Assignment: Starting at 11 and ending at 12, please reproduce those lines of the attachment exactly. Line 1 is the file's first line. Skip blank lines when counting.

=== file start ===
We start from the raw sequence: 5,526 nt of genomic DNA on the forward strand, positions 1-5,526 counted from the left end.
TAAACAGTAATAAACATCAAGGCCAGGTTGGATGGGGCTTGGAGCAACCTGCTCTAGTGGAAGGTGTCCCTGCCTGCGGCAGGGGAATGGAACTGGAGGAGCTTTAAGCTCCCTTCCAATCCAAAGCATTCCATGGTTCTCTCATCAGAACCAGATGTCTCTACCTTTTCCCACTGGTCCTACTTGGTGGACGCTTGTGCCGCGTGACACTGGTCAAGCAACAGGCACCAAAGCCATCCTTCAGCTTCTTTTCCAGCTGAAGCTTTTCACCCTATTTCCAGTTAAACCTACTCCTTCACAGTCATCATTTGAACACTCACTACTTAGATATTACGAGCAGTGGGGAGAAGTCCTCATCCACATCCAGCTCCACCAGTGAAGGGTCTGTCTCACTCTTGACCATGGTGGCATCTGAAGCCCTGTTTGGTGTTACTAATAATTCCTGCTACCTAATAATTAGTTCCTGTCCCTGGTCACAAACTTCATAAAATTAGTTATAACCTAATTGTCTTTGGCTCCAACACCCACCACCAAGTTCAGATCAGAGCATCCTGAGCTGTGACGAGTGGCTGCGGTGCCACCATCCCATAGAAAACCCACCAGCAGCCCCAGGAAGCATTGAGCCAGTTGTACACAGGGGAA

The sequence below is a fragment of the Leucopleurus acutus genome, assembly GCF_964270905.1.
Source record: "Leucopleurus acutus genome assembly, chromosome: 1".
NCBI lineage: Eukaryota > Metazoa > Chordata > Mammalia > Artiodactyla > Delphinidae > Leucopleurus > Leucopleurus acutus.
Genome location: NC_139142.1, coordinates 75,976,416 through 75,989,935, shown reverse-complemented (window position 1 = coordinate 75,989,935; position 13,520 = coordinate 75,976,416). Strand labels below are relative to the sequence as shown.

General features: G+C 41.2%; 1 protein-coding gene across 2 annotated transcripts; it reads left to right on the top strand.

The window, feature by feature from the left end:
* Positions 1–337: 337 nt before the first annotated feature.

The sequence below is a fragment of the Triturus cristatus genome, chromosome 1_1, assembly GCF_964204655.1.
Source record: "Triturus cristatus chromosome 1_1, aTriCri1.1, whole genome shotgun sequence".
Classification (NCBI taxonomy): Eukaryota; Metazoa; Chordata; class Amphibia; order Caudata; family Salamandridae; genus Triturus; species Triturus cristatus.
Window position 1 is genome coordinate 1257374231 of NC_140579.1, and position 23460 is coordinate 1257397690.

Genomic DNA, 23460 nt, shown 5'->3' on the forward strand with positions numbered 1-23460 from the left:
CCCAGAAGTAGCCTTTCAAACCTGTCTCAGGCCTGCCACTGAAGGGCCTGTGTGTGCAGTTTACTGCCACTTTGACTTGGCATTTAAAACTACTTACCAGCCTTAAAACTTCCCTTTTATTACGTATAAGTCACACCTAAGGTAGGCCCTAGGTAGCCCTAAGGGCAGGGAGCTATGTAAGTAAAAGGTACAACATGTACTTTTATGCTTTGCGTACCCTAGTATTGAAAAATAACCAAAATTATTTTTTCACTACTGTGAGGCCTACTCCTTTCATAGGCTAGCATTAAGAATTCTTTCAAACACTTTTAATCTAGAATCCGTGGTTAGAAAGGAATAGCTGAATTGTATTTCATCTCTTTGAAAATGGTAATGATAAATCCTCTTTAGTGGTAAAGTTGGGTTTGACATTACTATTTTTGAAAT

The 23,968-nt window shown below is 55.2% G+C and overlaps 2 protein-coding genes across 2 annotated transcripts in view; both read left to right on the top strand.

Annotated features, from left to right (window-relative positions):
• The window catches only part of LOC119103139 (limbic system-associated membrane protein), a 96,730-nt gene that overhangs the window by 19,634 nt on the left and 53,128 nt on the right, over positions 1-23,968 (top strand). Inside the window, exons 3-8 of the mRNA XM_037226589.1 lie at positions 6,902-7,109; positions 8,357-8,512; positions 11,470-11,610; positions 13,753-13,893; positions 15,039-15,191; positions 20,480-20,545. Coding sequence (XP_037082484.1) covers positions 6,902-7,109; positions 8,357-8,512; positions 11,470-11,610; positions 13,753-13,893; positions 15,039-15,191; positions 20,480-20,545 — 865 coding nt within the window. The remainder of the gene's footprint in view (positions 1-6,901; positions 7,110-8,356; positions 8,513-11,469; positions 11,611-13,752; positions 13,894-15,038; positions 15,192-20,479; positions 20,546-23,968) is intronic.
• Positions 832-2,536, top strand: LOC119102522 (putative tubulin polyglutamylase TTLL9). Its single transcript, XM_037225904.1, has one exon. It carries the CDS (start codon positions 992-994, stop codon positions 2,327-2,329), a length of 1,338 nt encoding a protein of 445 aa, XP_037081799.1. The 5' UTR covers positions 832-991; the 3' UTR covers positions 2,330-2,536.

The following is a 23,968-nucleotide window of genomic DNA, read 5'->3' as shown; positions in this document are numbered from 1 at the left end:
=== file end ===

Source record: "Triturus cristatus chromosome 1_1, aTriCri1.1, whole genome shotgun sequence".
Classification (NCBI taxonomy): Eukaryota; Metazoa; Chordata; class Amphibia; order Caudata; family Salamandridae; genus Triturus; species Triturus cristatus.